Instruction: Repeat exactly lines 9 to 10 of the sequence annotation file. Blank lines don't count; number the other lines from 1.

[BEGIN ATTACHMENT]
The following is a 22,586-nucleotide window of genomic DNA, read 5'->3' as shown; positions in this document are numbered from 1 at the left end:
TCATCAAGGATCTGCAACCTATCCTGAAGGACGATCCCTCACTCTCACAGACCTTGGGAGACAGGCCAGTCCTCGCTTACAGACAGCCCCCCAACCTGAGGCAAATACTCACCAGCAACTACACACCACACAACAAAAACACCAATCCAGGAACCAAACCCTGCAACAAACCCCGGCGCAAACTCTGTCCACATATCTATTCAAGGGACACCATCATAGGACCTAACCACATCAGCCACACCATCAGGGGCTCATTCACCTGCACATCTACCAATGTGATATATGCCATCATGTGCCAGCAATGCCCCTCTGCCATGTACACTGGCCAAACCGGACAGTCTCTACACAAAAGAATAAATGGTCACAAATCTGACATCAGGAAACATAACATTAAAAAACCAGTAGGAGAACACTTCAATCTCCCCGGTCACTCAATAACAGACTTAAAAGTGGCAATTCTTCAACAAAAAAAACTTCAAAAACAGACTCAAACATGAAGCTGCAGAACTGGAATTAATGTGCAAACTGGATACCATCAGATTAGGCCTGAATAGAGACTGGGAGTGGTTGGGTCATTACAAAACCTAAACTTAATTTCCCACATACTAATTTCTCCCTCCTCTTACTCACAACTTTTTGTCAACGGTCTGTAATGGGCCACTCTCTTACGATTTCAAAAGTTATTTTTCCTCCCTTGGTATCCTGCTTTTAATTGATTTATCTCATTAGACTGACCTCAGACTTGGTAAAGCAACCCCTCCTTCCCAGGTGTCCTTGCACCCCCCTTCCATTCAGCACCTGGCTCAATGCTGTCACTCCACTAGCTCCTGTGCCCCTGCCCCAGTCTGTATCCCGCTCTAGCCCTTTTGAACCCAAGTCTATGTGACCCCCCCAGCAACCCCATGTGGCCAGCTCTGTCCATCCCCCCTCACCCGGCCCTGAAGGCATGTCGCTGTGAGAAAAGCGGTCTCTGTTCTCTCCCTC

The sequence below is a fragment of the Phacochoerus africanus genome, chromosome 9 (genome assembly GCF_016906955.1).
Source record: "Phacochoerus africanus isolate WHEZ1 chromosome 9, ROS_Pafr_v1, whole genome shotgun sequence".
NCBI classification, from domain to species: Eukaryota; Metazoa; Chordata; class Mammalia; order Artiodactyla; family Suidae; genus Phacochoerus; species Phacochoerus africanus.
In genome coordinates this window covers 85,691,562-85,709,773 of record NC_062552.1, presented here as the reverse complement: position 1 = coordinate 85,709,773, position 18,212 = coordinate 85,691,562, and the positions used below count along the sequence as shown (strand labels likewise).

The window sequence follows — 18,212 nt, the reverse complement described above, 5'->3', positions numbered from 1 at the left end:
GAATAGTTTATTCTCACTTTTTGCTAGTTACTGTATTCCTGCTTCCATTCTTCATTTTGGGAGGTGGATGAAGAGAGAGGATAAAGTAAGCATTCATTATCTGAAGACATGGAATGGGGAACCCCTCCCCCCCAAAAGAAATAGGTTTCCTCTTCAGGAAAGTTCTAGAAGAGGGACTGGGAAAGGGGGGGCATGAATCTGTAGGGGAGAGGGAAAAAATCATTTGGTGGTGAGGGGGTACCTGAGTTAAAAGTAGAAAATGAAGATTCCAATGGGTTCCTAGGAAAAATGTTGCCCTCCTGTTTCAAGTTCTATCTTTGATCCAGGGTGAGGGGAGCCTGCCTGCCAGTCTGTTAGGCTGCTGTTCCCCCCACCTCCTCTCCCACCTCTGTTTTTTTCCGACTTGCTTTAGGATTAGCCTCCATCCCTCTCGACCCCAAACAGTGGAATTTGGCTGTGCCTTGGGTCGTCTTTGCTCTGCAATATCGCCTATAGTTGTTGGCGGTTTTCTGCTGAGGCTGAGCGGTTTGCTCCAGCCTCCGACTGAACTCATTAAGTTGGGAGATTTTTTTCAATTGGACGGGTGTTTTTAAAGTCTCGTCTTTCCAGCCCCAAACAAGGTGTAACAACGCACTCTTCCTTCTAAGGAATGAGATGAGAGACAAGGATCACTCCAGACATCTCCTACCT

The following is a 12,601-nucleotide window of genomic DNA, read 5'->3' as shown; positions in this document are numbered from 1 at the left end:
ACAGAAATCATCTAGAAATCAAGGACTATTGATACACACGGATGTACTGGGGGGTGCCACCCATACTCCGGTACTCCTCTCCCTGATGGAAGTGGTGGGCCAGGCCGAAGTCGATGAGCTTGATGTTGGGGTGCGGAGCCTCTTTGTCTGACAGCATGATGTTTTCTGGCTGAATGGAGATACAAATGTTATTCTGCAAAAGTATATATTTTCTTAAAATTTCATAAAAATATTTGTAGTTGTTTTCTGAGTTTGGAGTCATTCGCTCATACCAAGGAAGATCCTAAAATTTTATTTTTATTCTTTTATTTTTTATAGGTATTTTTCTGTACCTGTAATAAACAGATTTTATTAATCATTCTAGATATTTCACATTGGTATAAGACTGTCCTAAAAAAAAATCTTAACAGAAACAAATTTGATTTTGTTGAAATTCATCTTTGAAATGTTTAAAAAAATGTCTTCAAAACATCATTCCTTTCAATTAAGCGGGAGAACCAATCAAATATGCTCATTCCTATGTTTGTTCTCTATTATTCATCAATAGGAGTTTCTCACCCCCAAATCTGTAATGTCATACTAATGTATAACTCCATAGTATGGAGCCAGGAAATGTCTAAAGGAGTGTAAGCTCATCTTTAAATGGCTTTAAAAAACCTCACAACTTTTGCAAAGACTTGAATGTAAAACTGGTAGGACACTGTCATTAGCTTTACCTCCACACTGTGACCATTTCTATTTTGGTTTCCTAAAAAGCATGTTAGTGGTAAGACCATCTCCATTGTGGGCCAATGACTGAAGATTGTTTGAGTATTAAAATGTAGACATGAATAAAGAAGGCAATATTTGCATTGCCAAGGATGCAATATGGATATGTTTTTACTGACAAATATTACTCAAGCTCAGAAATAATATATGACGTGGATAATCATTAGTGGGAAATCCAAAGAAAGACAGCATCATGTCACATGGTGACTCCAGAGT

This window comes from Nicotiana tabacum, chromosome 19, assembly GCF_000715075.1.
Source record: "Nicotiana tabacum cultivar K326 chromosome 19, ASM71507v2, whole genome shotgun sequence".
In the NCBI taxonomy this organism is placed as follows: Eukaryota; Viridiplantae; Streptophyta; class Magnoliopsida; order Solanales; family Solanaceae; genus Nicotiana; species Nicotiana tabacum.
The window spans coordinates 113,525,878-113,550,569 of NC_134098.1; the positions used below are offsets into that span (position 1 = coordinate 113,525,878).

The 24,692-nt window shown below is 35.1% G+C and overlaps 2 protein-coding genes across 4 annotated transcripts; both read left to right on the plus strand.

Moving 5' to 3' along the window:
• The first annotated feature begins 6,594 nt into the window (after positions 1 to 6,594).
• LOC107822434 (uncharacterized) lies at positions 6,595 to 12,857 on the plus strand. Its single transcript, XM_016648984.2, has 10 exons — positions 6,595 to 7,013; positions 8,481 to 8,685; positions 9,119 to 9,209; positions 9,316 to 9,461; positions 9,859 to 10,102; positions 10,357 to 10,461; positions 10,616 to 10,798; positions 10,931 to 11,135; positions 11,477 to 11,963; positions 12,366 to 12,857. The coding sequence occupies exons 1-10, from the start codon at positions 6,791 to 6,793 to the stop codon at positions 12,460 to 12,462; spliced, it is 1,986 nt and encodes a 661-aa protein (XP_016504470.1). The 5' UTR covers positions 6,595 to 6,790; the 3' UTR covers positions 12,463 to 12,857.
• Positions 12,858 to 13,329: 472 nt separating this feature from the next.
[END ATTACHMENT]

The following is a 12,601-nucleotide window of genomic DNA, read 5'->3' as shown; positions in this document are numbered from 1 at the left end:
ACAGAAATCATCTAGAAATCAAGGACTATTGATACACACGGATGTACTGGGGGGTGCCACCCATACTCCGGTACTCCTCTCCCTGATGGAAGTGGTGGGCCAGGCCGAAGTCGATGAGCTTGATGTTGGGGTGCGGAGCCTCTTTGTCTGACAGCATGATGTTTTCTGGCTGAATGGAGATACAAATGTTATTCTGCAAAAGTATATATTTTCTTAAAATTTCATAAAAATATTTGTAGTTGTTTTCTGAGTTTGGAGTCATTCGCTCATACCAAGGAAGATCCTAAAATTTTATTTTTATTCTTTTATTTTTTATAGGTATTTTTCTGTACCTGTAATAAACAGATTTTATTAATCATTCTAGATATTTCACATTGGTATAAGACTGTCCTAAAAAAAAATCTTAACAGAAACAAATTTGATTTTGTTGAAATTCATCTTTGAAATGTTTAAAAAAATGTCTTCAAAACATCATTCCTTTCAATTAAGCGGGAGAACCAATCAAATATGCTCATTCCTATGTTTGTTCTCTATTATTCATCAATAGGAGTTTCTCACCCCCAAATCTGTAATGTCATACTAATGTATAACTCCATAGTATGGAGCCAGGAAATGTCTAAAGGAGTGTAAGCTCATCTTTAAATGGCTTTAAAAAACCTCACAACTTTTGCAAAGACTTGAATGTAAAACTGGTAGGACACTGTCATTAGCTTTACCTCCACACTGTGACCATTTCTATTTTGGTTTCCTAAAAAGCATGTTAGTGGTAAGACCATCTCCATTGTGGGCCAATGACTGAAGATTGTTTGAGTATTAAAATGTAGACATGAATAAAGAAGGCAATATTTGCATTGCCAAGGATGCAATATGGATATGTTTTTACTGACAAATATTACTCAAGCTCAGAAATAATATATGACGTGGATAATCATTAGTGGGAAATCCAAAGAAAGACAGCATCATGTCACATGGTGACTCCAGAGT